horizontal cylinder engines ceased many years later. See figures 2
The basic arrangement is the typical four cycle, open crankcase,
horizontal cylinder, horizontal crankshaft build, having double
six-spoke flywheels. The front end (crank end) of the frame between
the main bearing webs is open; a crank guard or splash shield is
not shown. One of the features that was promoted in this (and
subsequent) Lauson catalogs was that the flywheels on these engines
were balanced to a high degree of precision with the result being a
very smooth running engine.
The catalog describes the following models:
The 2.5-12 HP models were available as Frost King hopper cooled
engines, while plain cylinder versions were furnished in the 6-20
HP models. The 6-20 HP models employed separate castings for the
cylinder and engine frame (and sub-base, when used) but the 2.5, 4
and 5 HP models used a one-piece cylinder/frame/case casting.
Valve location: Both valves in the cylinder head.
Atmospheric-operation intake valve, pushrod operated exhaust
Ignition: Battery and coil for all models. 2.5-5 HP were
equipped with jump spark (spark plug). A make-and-break ignitor was
standard on the 6-20 HP models. A friction drive 'auto
sparker' was available.
Camshaft: One of the 'hallmark' Lauson features is that
the camshaft on the ignitor-equipped models was constructed with
separate cams for the exhaust valve pushrod and the ignitor
pushrod. The camshaft runs in an enclosed housing that is partially
filled with oil.
Governor: Hit and miss; governor weights located at the magneto
side flywheel hub. The 2.5-5 HP models used a single weight.
Fuel: Gas, Gasoline, Distillate, Benzene.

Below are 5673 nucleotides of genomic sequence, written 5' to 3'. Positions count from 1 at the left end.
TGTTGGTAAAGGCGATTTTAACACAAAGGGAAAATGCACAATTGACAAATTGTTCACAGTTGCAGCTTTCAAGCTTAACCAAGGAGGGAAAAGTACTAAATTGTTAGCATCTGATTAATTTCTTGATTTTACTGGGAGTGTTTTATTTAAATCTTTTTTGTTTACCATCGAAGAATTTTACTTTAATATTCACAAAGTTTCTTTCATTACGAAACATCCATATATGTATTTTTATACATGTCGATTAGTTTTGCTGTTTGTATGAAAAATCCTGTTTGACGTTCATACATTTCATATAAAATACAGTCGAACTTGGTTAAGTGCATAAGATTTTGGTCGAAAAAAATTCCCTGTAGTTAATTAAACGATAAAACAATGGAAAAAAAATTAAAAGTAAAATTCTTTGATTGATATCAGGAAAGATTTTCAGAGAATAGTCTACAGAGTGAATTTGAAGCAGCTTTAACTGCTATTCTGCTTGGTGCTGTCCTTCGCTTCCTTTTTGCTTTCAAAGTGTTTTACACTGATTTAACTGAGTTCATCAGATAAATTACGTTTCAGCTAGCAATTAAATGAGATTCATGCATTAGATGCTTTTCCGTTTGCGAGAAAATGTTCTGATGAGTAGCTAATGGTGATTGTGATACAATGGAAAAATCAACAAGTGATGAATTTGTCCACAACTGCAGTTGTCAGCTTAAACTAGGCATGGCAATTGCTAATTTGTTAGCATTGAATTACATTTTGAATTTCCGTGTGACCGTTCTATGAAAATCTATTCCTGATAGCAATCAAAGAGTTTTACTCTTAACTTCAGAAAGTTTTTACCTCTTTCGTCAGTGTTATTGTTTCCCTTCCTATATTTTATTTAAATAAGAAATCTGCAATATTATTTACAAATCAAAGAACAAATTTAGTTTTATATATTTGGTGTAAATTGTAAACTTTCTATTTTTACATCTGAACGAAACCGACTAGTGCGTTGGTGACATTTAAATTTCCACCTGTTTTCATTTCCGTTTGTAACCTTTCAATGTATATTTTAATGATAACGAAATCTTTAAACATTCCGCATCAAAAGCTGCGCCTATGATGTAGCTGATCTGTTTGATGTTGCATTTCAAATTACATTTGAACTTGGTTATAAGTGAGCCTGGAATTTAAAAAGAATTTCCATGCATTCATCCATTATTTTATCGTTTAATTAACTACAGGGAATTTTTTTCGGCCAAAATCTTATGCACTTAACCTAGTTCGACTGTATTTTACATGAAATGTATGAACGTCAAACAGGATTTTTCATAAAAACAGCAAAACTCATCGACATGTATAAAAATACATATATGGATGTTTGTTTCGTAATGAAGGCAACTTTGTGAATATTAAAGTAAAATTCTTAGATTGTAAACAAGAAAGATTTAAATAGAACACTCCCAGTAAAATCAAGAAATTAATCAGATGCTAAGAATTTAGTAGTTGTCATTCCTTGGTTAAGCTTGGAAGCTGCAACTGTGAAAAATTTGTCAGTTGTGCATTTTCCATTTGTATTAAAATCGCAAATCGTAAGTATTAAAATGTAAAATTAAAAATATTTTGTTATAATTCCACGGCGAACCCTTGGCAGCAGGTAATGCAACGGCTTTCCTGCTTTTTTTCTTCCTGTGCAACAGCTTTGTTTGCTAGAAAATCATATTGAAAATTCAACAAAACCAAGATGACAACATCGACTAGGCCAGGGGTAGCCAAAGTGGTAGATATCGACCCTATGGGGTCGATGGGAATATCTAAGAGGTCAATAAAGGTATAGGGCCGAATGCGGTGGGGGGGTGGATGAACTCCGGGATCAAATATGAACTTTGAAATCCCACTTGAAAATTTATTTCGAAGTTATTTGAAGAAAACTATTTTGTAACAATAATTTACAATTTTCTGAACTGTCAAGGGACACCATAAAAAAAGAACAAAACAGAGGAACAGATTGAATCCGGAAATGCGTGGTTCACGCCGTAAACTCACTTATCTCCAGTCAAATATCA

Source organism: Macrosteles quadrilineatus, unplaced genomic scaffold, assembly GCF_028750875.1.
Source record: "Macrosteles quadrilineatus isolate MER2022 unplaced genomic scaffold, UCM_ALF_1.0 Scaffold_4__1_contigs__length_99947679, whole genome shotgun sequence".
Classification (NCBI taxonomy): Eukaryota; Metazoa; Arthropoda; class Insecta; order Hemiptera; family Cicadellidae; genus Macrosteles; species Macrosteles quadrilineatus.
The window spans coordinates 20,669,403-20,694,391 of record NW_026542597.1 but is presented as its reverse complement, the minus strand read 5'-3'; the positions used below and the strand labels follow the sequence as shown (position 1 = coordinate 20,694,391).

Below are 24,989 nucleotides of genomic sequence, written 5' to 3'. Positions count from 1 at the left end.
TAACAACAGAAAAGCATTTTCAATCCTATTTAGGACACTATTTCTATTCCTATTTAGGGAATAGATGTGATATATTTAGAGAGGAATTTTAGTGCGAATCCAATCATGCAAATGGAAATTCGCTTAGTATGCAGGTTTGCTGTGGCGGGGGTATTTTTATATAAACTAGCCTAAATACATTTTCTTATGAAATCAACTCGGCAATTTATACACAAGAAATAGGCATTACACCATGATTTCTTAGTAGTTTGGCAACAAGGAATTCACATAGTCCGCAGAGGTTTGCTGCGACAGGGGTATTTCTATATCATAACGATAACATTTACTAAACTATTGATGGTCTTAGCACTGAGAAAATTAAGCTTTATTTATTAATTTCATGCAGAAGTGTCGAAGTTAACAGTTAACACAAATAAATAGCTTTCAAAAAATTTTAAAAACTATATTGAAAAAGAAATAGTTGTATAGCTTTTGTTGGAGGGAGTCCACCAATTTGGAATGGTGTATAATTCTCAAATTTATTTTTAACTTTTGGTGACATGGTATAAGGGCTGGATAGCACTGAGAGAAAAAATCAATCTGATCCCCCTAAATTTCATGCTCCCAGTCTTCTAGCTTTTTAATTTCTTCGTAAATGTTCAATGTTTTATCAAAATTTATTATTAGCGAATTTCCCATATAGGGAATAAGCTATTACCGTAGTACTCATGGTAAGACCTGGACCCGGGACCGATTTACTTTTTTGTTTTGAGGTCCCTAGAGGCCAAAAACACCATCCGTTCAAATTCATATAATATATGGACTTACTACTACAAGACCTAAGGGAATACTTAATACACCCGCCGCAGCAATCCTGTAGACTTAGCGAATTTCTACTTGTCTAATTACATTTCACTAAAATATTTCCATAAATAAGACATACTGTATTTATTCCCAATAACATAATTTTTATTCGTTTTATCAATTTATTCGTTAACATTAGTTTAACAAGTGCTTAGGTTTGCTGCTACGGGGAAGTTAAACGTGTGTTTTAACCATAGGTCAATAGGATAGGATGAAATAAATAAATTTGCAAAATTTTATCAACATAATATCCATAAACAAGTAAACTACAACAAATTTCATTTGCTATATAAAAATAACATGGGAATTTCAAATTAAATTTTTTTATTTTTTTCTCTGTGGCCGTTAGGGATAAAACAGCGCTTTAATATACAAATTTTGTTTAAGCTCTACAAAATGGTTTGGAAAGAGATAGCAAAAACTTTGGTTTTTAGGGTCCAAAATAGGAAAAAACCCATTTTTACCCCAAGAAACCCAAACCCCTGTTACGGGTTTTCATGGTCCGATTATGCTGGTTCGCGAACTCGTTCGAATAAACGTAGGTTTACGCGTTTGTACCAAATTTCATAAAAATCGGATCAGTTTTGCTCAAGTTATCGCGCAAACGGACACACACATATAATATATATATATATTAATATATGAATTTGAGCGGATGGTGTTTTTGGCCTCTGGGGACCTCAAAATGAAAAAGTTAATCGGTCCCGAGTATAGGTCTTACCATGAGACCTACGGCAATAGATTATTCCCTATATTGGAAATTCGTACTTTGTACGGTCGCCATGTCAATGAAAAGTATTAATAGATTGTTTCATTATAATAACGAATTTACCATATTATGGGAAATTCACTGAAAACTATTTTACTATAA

Crankshafts: Machined from a one piece steel billet forging.
Connecting Rods: Turned from a steel forging, with adjustable
'boxes' at each end.
Pulley: Solid pulley was standard, clutch pulley was optional.
The actuator on the clutch pulley was a single push-pull lever.
All models were available either as semi-portable (skid
mounted), portable (on factory-equipped trucks) or stationary. The
plain cylinder models were furnished with a screen cooler and water
Portable saw rigs were available in sizes of 6, 8, 10 and 12 HP.
Sleigh runners could be ordered for any of the portable models.
Catalog 13 also shows a vertical cylinder engine, built in sizes
of 2, 2.5 and 4 HP. I do not believe that this engine was actually
manufactured by the John Lauson Manufacturing Company. This engine
appears to be identical to a vertical engine that was sold by the
C. P &.
J. Lauson Company of Milwaukee, Wisconsin; in fact, either
engine bears a strong resemblance to a Bates and Edmonds vertical
During the early part of this century, several engine building
companies having 'Lauson' in their names evolved but there
is no known connection between any of these and the John Lauson
Catalog 14 dates from approximately 1910/1911. This catalog
describes the following models:
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Generally, the single cylinder models are similar to those shown
in catalog 13 but, in addition to the new models, certain
mechanical changes are apparent.
All models were available as stationary or semi-portable engines
and the 2.5-25 HP models were available as portable engines. All of
the single cylinder models were available as hopper cooled engines
while screen cooled or tank cooled models above 2.5 HP were
The optional clutch pulleys shown have a push-pull hand wheel
actuator instead of the earlier lever actuator.
All models featured poured babbitt main bearings. Round
connecting rods and billet-turned crankshafts were now used only on
the 6 HP and larger models; the connecting rods featured a brass
babbitt lined box on either end. The 5 HP and smaller models now
used a drop forged steel I-beam connecting rod having a poured
babbitt big end bearing and a bronze bushing at the small end along
with a drop forged steel crankshaft. The 5 HP and smaller models
continued to use a one-piece cylinder/frame/base casting. The 6 HP